Bully for Dalton (editorial)
London Community News
Ontario Premier Dalton McGuinty has missed the mark on several issues during his time at the helm of this province. Bill 13 passing — the province’s anti-bullying bill — was not one of them.
Despite opposition from Catholic Church leaders who accused the government of trampling “religious freedom” over changes that would let Catholic students call their anti-homophobia support groups “gay” clubs if they choose to do that — and the Progressive Conservatives — McGuinty’s Liberals, with NDP support, got the bill through.
The PCs said they would not support the bill because they claimed their own Bill 14 had tougher accountability measures, but even NDP MPP Cheri DiNovo said some important amendments to Bill 13 were thanks to PC suggestions.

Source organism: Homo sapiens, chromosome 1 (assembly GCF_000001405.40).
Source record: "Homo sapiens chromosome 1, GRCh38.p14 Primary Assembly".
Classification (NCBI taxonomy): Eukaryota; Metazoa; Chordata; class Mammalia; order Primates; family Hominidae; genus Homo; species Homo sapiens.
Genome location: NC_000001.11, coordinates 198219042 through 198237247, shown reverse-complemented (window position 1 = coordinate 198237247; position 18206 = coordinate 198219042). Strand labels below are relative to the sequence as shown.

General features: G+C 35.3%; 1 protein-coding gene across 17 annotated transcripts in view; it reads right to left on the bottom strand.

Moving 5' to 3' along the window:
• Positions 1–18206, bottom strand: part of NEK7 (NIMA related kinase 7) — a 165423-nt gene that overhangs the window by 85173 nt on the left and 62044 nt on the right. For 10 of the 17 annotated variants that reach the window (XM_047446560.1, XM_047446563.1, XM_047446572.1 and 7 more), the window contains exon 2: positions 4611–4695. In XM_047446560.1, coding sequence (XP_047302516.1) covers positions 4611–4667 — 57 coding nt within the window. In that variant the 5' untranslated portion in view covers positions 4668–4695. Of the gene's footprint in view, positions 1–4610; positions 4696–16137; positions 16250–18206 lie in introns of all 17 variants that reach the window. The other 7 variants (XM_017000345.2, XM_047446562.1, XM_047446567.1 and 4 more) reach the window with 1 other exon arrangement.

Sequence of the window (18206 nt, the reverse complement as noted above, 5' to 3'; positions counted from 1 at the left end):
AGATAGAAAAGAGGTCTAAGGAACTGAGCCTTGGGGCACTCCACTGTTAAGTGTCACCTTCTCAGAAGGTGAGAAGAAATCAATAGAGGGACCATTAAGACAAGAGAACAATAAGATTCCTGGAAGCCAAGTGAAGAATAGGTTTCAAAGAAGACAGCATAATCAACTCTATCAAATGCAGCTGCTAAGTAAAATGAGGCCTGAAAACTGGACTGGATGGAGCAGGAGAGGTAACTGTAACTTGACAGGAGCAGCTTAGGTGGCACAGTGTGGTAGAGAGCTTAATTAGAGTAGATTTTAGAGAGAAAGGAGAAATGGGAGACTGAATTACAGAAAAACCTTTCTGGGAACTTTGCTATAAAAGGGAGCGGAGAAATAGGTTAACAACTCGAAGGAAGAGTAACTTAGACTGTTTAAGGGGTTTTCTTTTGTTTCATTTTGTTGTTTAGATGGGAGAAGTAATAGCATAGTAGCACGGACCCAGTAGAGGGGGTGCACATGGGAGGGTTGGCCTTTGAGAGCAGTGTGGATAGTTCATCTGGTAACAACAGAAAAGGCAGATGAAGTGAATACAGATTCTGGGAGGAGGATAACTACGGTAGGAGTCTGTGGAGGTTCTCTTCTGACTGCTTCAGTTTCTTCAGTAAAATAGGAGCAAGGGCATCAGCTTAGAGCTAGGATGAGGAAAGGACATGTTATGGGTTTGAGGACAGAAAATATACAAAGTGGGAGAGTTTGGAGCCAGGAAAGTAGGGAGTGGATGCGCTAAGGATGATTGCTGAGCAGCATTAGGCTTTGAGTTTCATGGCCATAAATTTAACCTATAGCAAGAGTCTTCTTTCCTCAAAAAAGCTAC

“Because of Bill 14, there is a better definition of bullying,” she said. “Also there is a look at cyber-bullying — these are all aspects of Bill 14 going into Bill 13.”
Enough playing politics. There is plenty of credit to share. This bill should have received support from all parties. Period.
Now, the opposition from the Catholic Church is another matter.
Frankly, McGuinty was bang-on when he said, Ontario has “fundamental values that transcend any one faith.”
Gay-straight alliances and other clubs provide students with much-needed support. The use of the word ‘gay’ is not a threat to the Catholic education system.
A stubborn refusal to accept current societal norms is.
Not surprisingly, a poll conducted Monday by Forum Research Inc., found that 48 per cent of Ontario residents disagreed with taxpayer support of Catholic schools while 43 per cent agreed with a continuation of public funding. Eight per cent were unsure.
Food for thought, to be sure.